Popular Piety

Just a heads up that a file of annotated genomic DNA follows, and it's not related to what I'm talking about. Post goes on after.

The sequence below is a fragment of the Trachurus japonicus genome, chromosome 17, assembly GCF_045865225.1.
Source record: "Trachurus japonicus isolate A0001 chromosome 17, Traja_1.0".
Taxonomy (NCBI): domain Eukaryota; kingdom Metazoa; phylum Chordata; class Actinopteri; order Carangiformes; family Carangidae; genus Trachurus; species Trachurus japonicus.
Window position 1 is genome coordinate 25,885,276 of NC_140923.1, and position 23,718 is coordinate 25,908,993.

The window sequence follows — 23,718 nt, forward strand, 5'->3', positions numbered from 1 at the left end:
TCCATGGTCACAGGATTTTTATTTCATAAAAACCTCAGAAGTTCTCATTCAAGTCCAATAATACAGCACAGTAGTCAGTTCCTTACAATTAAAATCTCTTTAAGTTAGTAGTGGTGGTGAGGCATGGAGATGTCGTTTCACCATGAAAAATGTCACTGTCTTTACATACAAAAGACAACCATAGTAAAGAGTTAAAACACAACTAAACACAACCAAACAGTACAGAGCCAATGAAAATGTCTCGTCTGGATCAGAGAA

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An increase in expression of popular piety became prevalent at the end of the 11th century during the call for the first crusade by Pope Urban II. Popular piety refers to seeking a closer more personal relationship with God that was based off of emotion and love. This emotive Christianity reflected a shift in the attitudes of medieval society that were continuing to change due to other historical factors happening from the 12th through 15th centuries. The growth of popular piety, the ongoing threat of heresy, the Black Death, and the decline of papal leadership all influenced how medieval people understood their place in Christianity, and how they expressed those feelings. This paper will examine how these developments influenced medieval piety, and will demonstrate how those influences are reflected in several medieval sources. The growth in the expression of popular piety resulted from an emotionless and more rational way of viewing Christianity. Instead of basing their Christian views on logic and reason, more people started to base their religion off of faith and emotion. They wanted more individuality and to seek a more personal relationship with God through acts of prayer and devotion. For example, this is reflected when people start to look within themselves and examine their feelings of intention and contrition. Rather than viewing Christ as a judge, they began to view him as a loving figure. People used an emotional focus of devotion by looking within and being introspective to evaluate their feelings on God. Bernard of Clairvaux said that it did not matter if you were a believer or a non-believer but everyone was “bound to love God for the sake of God” (Bernard of Clairvaux 156). He challenged people to look within themselves and evaluate their relationship with God because in his view, people are bound to God because he “gave Himself to us for no desert of ours” (Bernard of Clairvaux 156). His words reflect the growing attitude that people should seek...
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